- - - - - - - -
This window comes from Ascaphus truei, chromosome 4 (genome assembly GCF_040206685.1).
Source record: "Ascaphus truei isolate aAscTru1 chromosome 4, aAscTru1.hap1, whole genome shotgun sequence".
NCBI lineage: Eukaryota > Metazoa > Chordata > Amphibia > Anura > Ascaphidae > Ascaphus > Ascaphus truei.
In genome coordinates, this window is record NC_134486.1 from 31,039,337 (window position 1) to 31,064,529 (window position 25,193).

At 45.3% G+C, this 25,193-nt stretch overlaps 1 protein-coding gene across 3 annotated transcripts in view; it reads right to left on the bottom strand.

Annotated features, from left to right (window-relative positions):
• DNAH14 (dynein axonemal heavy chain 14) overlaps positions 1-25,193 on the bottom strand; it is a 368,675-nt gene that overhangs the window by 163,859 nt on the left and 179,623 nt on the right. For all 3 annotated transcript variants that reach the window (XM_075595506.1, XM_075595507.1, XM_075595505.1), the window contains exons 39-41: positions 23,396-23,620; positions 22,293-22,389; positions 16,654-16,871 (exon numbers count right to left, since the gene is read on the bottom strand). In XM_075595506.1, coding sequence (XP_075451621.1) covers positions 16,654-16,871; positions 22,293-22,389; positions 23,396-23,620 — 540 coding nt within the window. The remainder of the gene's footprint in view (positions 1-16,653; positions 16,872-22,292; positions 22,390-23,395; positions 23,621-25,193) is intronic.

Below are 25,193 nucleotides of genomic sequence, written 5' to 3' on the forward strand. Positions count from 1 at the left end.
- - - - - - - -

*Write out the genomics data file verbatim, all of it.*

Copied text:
This window comes from Ascaphus truei, chromosome 4 (genome assembly GCF_040206685.1).
Source record: "Ascaphus truei isolate aAscTru1 chromosome 4, aAscTru1.hap1, whole genome shotgun sequence".
NCBI lineage: Eukaryota > Metazoa > Chordata > Amphibia > Anura > Ascaphidae > Ascaphus > Ascaphus truei.
In genome coordinates, this window is record NC_134486.1 from 31,039,337 (window position 1) to 31,064,529 (window position 25,193).

At 45.3% G+C, this 25,193-nt stretch overlaps 1 protein-coding gene across 3 annotated transcripts in view; it reads right to left on the bottom strand.

Annotated features, from left to right (window-relative positions):
• DNAH14 (dynein axonemal heavy chain 14) overlaps positions 1-25,193 on the bottom strand; it is a 368,675-nt gene that overhangs the window by 163,859 nt on the left and 179,623 nt on the right. For all 3 annotated transcript variants that reach the window (XM_075595506.1, XM_075595507.1, XM_075595505.1), the window contains exons 39-41: positions 23,396-23,620; positions 22,293-22,389; positions 16,654-16,871 (exon numbers count right to left, since the gene is read on the bottom strand). In XM_075595506.1, coding sequence (XP_075451621.1) covers positions 16,654-16,871; positions 22,293-22,389; positions 23,396-23,620 — 540 coding nt within the window. The remainder of the gene's footprint in view (positions 1-16,653; positions 16,872-22,292; positions 22,390-23,395; positions 23,621-25,193) is intronic.

Below are 25,193 nucleotides of genomic sequence, written 5' to 3' on the forward strand. Positions count from 1 at the left end.